Khronos isn't entirely at fault but yes they do hold some responsibility for this mess since they kept placating towards a couple of terrible members like Apple or Nvidia. Having SYCL as a translation layer over superior APIs isn't sustainable in the long term. Codeplay don't have loads of driver or compiler engineers laying around to even come close making a quality SYCL implementation over CUDA and the author behind hipSYCL is just a single person. Compute standards just aren't meant to be community projects since even Mesa's clover project died out despite having the most community backing out of all of the projects.

    If portability is as pressing of an issue as you make it out to be then relying on Khronos isn't the answer IMO. Let AMD and Intel handle this with tools like hipify or the DPC++ compatibility tool which will convert high level CUDA source into HIP source or DPC++ source. How about that ? CUDA arguably is a stronger proposition in terms of portability compared to either Khronos' OpenCL or SYCL standard because even AMD and Intel think that CUDA is the way to go ...

    I see conformance tests for OpenCL C++ but I don't see any tests C++ for OpenCL so I assume it isn't required for OpenCL 3.0 since it is not explicitly stated otherwise.

    Which is exactly why you should ditch Windows otherwise no using cudaMallocManaged to do oversubscription for you ... ;)

    Just to further drive home the point why Microsoft doesn't care about high-end compute, AMD once offered an 'upgraded' version of C++ AMP known as HCC so not even Microsoft had any real successor to C++ AMP meanwhile AMD's HCC API was the only option if you wanted a spiritual successor ...
     
  18. Lurkmass

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    And just like that AMD deprecated their only sane way left for developing OpenCL applications on Windows. CodeXL isn't being maintained anymore by AMD and they dropped it briefly after the release of the OpenCL 3.0 provisional specs ...
     
  19. JoeJ

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    Oh great. When i moved to Vulkan there were no AMD profiling tools yet, so i kept an OpenCL branch just to use CodeXL.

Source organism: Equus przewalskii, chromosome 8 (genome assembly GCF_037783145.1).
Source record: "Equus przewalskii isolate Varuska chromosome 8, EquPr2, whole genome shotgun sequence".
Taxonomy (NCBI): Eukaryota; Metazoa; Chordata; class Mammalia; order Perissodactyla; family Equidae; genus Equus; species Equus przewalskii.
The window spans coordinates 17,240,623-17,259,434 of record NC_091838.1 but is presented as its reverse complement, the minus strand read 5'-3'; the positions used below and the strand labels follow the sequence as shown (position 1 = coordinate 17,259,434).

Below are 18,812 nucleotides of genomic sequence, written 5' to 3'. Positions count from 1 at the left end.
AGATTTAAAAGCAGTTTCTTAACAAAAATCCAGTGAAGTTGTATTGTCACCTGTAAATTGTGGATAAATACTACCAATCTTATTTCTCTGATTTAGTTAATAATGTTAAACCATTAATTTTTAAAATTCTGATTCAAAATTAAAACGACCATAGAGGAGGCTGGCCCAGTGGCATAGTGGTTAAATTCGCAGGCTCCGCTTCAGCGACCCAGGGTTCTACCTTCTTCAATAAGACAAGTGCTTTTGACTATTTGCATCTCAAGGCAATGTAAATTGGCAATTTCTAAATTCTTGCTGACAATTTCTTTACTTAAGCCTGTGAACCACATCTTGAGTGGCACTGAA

Now AMD first dropped OpenCL support on their CPUs, and now this. I do not understand it. OpenCL was their only option to compete CUDA on consumer hardware. This is still important. think of Adobe etc.
    So why do they loose any interest on OpenCL although there is no alternative?

    Now i hope profiling tools for Vulkan are fine now. Those game frame analyzing tools are not very useful for compute. Last time i tried Radeon GPU profiler, i could not even find register and LDS usage per shader. But this was very early and i hope it became better.

    I'd also love to see some proper shading language with pointers for Vulkan. GLSL / HLSL sucks - can not cast pointers to change type of LDS memory. And i surely don't want to invent my own language and Spir-V transpiler crap.
    I hoped Vulkan would adopt OpenCL C shaders. There seems some stuff around but it's never fool proof and easy. Too lazy to figure out how to use this with Vulkan buffers, textures and constants.
     
  20. Lurkmass

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    It's not as important as you think anymore because many OpenCL applications/backends have fallen out of maintenance and there's only one adobe product that uses OpenCL. I don't think it's true that there are no alternatives to OpenCL in their case. CPUs for instance are starting to become powerful and if you're looking to only do compute then you can check out HIP. Some others will transition to industry standards like D3D12 or Vulkan.

    These are ultimately the alternatives that AMD are filling the vacuum with in the future.

    RGP 1.3 does show data like register and LDS usage for SPIR-V or DXIL shaders.

    You can use buffer references with SPIR-V shaders which are a limited form of pointers but as you mentioned this does not work with local memory and it only applies to global memory. Chances are slim if Khronos will ever expose OpenCL C kernels in Vulkan.

    You're going to have to move on eventually. The future looks brighter than ever before with CPUs and new industry standards like D3D12/Vulkan will offer quite a bit of longevity on a practical basis. If you must insist on a compute API then CUDA is probably the way to go and if you want to target more hardware then you should look at using hipify or DPC++ compatibility tool because I'm very skeptical about the long-term support of other APIs like HIP or DPC++ and even I think the lifespan of CUDA support is too short given the deprecation of Kepler and 1st gen Maxwell. At most, CUDA will only be supported for 6 to 7 years from the launch of the architecture before it's retired. If you're looking to use the newest features then the payoff of using vendor specific compute APIs might not be too bad ...